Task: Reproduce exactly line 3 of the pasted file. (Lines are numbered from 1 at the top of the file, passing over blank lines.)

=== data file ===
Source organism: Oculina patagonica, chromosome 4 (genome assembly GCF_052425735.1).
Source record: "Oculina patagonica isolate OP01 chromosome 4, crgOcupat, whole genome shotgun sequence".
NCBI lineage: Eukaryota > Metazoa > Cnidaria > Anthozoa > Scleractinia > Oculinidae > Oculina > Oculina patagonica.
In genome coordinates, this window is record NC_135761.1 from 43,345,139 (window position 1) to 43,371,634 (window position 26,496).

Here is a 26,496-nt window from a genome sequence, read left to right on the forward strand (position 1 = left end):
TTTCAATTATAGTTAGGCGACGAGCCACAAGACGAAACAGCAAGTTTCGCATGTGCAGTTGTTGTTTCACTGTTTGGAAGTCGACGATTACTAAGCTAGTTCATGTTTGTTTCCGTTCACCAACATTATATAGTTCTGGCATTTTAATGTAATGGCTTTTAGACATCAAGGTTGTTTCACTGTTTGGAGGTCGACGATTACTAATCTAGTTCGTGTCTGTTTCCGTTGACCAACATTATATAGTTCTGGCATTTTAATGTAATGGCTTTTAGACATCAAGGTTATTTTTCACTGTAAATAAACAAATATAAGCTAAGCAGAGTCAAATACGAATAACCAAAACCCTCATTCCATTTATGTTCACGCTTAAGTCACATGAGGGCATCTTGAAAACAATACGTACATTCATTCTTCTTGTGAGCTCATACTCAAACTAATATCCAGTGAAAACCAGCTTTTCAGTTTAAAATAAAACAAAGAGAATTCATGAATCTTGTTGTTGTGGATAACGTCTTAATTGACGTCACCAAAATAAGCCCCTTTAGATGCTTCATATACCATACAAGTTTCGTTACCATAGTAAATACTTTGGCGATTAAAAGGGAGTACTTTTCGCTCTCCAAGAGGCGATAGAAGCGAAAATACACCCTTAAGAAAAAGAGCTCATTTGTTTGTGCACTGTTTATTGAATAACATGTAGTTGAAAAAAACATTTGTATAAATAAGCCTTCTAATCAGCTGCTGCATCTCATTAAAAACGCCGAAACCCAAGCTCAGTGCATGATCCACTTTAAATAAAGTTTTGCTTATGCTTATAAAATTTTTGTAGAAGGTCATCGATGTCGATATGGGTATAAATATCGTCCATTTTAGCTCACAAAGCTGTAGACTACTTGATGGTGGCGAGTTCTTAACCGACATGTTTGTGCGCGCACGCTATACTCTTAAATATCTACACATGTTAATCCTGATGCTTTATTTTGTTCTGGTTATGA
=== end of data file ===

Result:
NCBI lineage: Eukaryota > Metazoa > Cnidaria > Anthozoa > Scleractinia > Oculinidae > Oculina > Oculina patagonica.